I don’t want to seem pessimistic, we are all learning here. In this young country, brands are quickly learning to embrace instability and cope with it creatively. Those who manage to do so will be the brands of 2018 and those who don’t will be lessons learnt the hard way.

BB: Can you mention some of the Middle Eastern brands that would make it to your favorite list (considering both, brand strategy and brand design)?

DF: Dubai has always fascinated me as a brand. I think this is the typical brand model we should be learning from: constantly evolving, sustainably creative, genuinely brave and always the same positive experience. This is a brand with a solid purpose that guides its next ventures and development. A city has so many facets and sub-entities but look how unified the perception of Dubai is in the hearts and minds of the people; this is truly iconic.

BB: With many regional brands going global, especially in the fashion industry, such as Zouheir Mourad and Azza Fahmy, how is this effecting the global perception of Middle East Brands?

DF: Well, this is no real news, especially in the fashion industry. We have always witnessed excellent fashion brands emerging from the MENA region to take over the whole world. This is definitely fortunate for the region and what better ambassadors could we ask for.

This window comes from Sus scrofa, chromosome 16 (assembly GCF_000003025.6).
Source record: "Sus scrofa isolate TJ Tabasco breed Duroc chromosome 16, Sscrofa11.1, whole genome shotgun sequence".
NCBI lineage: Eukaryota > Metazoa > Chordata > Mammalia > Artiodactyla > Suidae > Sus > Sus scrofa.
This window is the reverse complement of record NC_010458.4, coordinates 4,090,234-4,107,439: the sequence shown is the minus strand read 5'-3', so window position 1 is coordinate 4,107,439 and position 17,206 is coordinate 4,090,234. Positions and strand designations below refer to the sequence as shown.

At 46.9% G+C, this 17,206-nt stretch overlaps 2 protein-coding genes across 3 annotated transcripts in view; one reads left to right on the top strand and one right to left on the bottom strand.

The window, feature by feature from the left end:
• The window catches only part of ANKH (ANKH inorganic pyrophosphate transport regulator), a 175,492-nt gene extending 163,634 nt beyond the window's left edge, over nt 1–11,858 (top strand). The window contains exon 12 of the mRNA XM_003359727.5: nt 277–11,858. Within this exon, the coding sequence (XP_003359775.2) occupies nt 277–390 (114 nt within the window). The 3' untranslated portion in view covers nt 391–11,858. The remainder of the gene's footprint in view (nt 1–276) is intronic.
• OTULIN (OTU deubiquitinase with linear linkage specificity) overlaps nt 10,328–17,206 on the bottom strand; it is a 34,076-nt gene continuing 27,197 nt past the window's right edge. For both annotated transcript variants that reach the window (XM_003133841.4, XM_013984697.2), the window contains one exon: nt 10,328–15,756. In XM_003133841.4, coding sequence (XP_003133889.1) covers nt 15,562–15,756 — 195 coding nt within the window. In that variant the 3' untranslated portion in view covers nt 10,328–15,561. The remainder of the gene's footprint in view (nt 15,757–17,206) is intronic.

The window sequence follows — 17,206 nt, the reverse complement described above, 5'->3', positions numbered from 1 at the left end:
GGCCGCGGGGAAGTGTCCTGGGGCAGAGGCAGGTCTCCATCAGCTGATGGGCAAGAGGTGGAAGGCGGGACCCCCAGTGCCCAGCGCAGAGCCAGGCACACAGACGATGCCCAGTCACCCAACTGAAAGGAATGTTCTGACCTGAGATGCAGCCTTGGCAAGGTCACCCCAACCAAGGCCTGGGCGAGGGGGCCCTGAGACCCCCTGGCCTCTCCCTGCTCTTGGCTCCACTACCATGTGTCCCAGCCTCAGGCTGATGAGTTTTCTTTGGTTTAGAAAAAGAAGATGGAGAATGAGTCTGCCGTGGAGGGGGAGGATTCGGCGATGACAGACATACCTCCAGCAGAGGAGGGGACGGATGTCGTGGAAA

I believe such brands remind us how essential is excellence. Had the product not been creative in design and perfect in finishing, had the service not been reliable and consistent, had the purpose and offering not been unique and clear, no such brand would be able to go global.

BB: In your opinion, many regional companies prefer to brand/rebrand with the global big boys of branding. Are you more inclined towards bringing in the global experience vs local Middle East branding agencies who might have a better grasp of the cultural context and an understanding of the market and consumer behavior ?

DF: I think both scenarios would prove successful if only the brand owner were to allow their branding professionals the freedom needed to explore and the trust needed to push forward. The global branding firms are the first to identify their own need for local knowledge and data. They will do what is needed to research and to also test their own work. I do think local independent agencies deserve a chance not just because of their better understanding only, but more because of their flexible, often almost tailored work processes and services. Global ‘big boys’ are not usually this flexible.

BB: One of the recent brand strategy trends is the lean towards being a community-driven brand (Uber and Airbnb). How open are markets in the Middle East in embracing brand new experiences?

DF: Very. The markets in ME are constantly seeking the next new big thing. The examples are endless: popup fashion shops, online grocery shopping, food trucks, instagram and whats App shopping etc. Brand new experiences are always sought after and will do well, provided these experiences actually ARE new, culturally relevant and excellent.